They said the big issues on the G8 agenda (food security, poverty, climate change and global health) are all connected to gender equality and added that investment in women is itself a solution.
"If we invest in women, many problems will be solved, the economy can stand from the ground," said Sylvia Borren, co- chair of the Global Call to Action Against Poverty (GCAP). "We know from microfinance and from many other examples that letting women suffer from the food crisis and the lack of health services means not building the fundamentals of a sustainable economy."
The problem is funding. According to the World Bank, the economic crisis and the new rise in food prices could lead to 2.8 million more children dying by 2015 if no concrete action is taken, and $60 billion dollars are needed over the next five years to fight infectious diseases and strengthen health systems in the developing world.
Last year's G8 summit made comprehensiverecommendations to strengthen health systems particularly, but without allocating funds to that end. Now, 56 women parliamentarians from Asia, Africa, Europe and G8 countries have said in a letter: "Investing in women's health as part of aid policies has to be considered a priority, as it will give to the poorer countries a better chance to solve their health crises and develop."
Sexual and reproductive diseases clearly cause a huge economic loss to developing economies. They reduce female productivity by 20 per cent, the parliamentarians said.
"Of course it's about money, and the money is there," said Borren. "Not even a third of the $30 billion requested at the UN high level meeting on the food crisis one year ago has been forthcoming, when $20 trillion have gone to the corporate bailout and the banks...they have chosen to desperately bail out an economic system that we all agree is broken."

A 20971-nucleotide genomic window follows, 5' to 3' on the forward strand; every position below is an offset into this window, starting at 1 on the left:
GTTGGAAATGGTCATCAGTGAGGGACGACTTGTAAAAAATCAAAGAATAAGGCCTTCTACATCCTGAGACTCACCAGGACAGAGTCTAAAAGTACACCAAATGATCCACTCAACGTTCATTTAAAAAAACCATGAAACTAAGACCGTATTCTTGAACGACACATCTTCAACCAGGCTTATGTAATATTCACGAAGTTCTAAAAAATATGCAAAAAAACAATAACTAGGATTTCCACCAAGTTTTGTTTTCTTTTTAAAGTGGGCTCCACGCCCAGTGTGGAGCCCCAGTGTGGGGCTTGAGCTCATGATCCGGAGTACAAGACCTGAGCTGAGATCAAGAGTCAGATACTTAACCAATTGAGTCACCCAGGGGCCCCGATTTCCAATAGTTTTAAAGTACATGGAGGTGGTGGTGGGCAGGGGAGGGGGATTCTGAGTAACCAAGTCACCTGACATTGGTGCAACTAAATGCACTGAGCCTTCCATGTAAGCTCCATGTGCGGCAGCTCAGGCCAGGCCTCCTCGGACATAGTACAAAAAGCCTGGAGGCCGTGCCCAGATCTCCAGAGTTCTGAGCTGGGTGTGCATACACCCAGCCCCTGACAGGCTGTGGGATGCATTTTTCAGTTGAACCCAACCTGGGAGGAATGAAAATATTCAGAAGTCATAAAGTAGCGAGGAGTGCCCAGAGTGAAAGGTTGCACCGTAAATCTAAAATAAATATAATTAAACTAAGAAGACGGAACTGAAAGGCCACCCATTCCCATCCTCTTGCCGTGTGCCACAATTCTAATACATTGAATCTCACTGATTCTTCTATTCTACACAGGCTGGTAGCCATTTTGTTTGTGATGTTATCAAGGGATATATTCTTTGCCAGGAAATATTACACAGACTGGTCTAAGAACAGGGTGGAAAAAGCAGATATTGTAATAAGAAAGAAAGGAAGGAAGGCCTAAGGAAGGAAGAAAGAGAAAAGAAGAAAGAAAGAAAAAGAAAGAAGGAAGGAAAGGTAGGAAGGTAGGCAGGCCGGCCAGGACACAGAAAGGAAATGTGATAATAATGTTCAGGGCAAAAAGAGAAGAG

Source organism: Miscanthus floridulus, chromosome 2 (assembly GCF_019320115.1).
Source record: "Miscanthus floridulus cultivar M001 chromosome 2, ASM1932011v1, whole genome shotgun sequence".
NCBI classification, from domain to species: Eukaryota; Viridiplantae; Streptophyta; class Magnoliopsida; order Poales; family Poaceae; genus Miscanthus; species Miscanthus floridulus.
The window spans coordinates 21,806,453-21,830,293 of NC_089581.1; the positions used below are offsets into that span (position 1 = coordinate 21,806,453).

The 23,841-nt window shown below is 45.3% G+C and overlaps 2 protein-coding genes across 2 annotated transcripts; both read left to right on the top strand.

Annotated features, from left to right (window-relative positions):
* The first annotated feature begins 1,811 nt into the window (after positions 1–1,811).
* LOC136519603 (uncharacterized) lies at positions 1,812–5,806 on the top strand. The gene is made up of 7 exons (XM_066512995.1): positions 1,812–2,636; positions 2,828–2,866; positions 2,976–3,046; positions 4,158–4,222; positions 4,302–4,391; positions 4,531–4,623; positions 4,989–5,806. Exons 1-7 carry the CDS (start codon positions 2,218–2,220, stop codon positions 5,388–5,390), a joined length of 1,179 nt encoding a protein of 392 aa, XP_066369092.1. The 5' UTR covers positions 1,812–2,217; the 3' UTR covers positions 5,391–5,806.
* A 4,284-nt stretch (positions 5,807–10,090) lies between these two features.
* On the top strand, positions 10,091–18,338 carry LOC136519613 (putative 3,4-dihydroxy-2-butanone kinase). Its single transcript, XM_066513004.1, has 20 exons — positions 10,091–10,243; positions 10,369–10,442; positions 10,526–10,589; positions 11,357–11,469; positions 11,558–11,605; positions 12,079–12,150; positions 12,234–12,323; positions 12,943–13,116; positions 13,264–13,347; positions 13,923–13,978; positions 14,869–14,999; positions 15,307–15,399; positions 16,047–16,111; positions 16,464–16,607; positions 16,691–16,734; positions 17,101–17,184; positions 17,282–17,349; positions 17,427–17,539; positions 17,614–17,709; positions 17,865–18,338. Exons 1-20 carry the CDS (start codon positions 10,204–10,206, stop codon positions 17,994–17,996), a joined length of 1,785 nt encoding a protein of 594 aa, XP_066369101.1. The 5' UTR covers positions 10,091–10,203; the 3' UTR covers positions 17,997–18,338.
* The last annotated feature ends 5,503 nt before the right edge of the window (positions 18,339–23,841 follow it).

Hillary in India
NEW DELHI - It is hard to say whether US Secretary of State Hillary Clinton will find herself being quizzed more on Washington's 'AfPak' strategy to contain global terror, or her appeasement of a financially muscular China, when she lands in India next week.
Clinton's visit comes a full five months after she landed in Beijing where, to the consternation of international rights groups, she refused to allow human rights to "interfere" with talks on more pressing issues such as the financial crisis, climate change and security.
Abandoning the George W Bush policy of 'containing' China through building up strategic ties with India (as well as with Japan and Australia), Clinton has described U.S.-China relations as "the most important bilateral relationship of the 21st century".
Ban on Burma
BANGKOK - UN Secretary-General Ban Ki-moon achieved a rare diplomatic feat during his recent visit to military-ruled Burma: he broke a taboo by delivering a public speech about the lack of democracy and human rights in the country.
So far, the notoriously prickly regime, has accepted Ban's verbal thrust without an outburst, but Burma watchers wonder how long that silence will last.
"Neither peace nor development can thrive without democracy and respect for human rights," Ban said over the weekend to an audience of diplomats, UN officials and staff from aid agencies in Rangoon. "Peace, development and human rights are closely inter-related."
Ban's speech, on the last of his two-day stay in Burma, also touched on the plight of Aung San Suu Kyi, the pro-democracy leader who has spent over 14 years either under house arrest or in Rangoon's Insein Prison. He called for the release of the Nobel Peace laureate and the over 2,100 political prisoners languishing in Burmese jails.
"Aung San Suu Kyi must be allowed to participate in the political process without further delay," Ban said after being denied a chance to meet the 64-year-old Suu Kyi, currently being held in the Insein Prison.
More is required for the current UN engagement to achieve political reform in Burma, say human rights groups that have exposed abuse in a country that has been under the grip of successive military regimes since a 1962 coup.